(Data and chart courtesy of StatSheet). This is really nothing new, as Indiana has the worst turnover percentage in conference play. It’s not too difficult to see why, given the roster. Yogi Ferrell might be the best point guard in the Big Ten, but he’s the only thing resembling a point guard on Indiana. It’s even a stretch to affix the “combo guard” label on any of Ferrell’s teammates. One way Tom Crean could potentially alleviate his team’s turnover woes is to focus the offensive attack on the perimeter, where turnovers are less likely to happen. Of course, that would require some outside shooting ability. And Ferrell might be alone there, as well.
The win keeps Minnesota’s at-large hopes alive. Deandre Mathieu continued his solid play with 16 points (11 shots), 5 assists, 2 steals, and just one turnover. Somehow, Mathieu’s been very effective this season despite the facts that he stands just 5-9, and almost all of his shots come inside the arc. That’s not usually a recipe for success, but it’s worked for him.
Illinois snapped its eight-game losing streak by picking up a road win at Penn State. The Illini got a huge lift from the freshmen tandem of Kendrick Nunn and Malcom Hill, who combined for 30 points on 22 shots. The present isn’t going so well for John Groce’s team, so this performance at least gives Illinois hopes that the future looks bright. Also, while the NCAA Tournament ship has long since sailed, this win at least puts Illinois back in the hunt for an NIT bid, though that still looks to be an uphill battle.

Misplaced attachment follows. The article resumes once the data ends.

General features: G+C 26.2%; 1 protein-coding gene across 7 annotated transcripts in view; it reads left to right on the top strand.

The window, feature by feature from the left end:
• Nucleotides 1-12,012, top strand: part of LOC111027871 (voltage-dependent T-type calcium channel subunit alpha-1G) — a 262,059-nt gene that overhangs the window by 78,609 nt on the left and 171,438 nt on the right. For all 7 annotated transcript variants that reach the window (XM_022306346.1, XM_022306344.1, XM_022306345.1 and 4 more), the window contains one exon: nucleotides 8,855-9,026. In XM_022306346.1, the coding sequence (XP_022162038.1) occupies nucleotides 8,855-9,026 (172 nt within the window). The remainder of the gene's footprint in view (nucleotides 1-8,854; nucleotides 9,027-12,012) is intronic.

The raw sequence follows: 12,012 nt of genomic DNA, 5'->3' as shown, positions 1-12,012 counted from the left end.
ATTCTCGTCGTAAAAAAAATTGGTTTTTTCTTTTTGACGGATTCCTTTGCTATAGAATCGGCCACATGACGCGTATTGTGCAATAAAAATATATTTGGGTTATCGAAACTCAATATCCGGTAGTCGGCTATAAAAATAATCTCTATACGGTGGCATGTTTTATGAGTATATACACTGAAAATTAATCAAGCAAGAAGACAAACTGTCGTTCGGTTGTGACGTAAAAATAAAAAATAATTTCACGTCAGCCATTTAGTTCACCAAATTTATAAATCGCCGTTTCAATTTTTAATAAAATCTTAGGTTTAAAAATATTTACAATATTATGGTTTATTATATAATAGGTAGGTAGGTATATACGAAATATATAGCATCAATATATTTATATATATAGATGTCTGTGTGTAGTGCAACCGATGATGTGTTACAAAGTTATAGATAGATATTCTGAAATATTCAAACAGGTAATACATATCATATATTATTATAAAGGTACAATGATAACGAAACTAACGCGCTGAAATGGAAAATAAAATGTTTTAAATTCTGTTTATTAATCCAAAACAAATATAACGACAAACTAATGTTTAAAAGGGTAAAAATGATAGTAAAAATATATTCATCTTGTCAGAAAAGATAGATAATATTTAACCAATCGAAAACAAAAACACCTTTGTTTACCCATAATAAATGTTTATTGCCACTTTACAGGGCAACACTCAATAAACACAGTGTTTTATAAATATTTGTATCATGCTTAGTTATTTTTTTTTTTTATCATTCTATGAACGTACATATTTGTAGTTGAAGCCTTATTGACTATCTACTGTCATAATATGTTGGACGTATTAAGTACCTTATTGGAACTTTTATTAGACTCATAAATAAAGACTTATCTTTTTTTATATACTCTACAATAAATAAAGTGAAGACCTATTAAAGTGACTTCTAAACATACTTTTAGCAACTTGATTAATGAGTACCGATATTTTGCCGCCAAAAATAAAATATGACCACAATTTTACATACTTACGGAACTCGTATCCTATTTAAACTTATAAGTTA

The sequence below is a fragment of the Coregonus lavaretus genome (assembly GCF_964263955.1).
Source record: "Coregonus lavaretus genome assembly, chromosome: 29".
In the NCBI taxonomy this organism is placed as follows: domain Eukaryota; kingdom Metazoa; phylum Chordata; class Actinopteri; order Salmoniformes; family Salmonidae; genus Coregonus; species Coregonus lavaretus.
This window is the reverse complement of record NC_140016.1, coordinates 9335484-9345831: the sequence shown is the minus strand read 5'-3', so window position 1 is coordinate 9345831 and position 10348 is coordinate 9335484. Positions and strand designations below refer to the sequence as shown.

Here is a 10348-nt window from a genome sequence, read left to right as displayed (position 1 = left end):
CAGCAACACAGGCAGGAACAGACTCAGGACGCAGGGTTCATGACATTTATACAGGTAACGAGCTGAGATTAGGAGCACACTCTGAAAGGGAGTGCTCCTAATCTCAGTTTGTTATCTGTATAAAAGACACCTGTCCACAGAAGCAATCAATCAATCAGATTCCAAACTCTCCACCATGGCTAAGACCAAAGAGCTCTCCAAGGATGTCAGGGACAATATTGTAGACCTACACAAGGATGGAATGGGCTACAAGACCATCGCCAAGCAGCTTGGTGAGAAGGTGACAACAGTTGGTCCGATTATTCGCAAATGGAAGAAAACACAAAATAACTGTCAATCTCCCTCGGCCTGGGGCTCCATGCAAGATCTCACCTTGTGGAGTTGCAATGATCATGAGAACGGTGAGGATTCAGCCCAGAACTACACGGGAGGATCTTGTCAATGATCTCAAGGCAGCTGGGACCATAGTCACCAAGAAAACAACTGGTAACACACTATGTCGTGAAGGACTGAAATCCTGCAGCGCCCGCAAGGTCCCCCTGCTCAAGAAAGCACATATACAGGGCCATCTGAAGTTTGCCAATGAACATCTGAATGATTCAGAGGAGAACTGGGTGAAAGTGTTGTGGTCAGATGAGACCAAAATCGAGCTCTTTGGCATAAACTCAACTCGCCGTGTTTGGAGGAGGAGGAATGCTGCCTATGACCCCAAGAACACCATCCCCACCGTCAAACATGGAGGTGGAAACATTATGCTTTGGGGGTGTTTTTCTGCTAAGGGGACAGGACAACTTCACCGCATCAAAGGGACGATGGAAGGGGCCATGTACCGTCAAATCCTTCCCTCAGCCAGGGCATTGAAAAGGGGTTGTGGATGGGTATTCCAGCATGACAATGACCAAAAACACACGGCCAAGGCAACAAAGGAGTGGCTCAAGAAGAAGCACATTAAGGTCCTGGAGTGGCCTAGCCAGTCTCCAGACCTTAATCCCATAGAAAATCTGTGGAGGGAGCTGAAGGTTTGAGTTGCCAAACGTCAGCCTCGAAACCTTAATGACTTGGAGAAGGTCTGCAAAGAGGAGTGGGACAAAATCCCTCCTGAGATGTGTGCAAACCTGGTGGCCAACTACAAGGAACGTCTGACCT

D.J. Newbill led the way for the Nittany Lions with 19 points on 12 shots.
This week starts off with Michigan visiting Ohio State on Tuesday. If the Buckeyes can hold home court, Michigan State figures to get at least a temporary inside track on the conference crown, until the Spartans visit Ann Arbor in a couple weeks.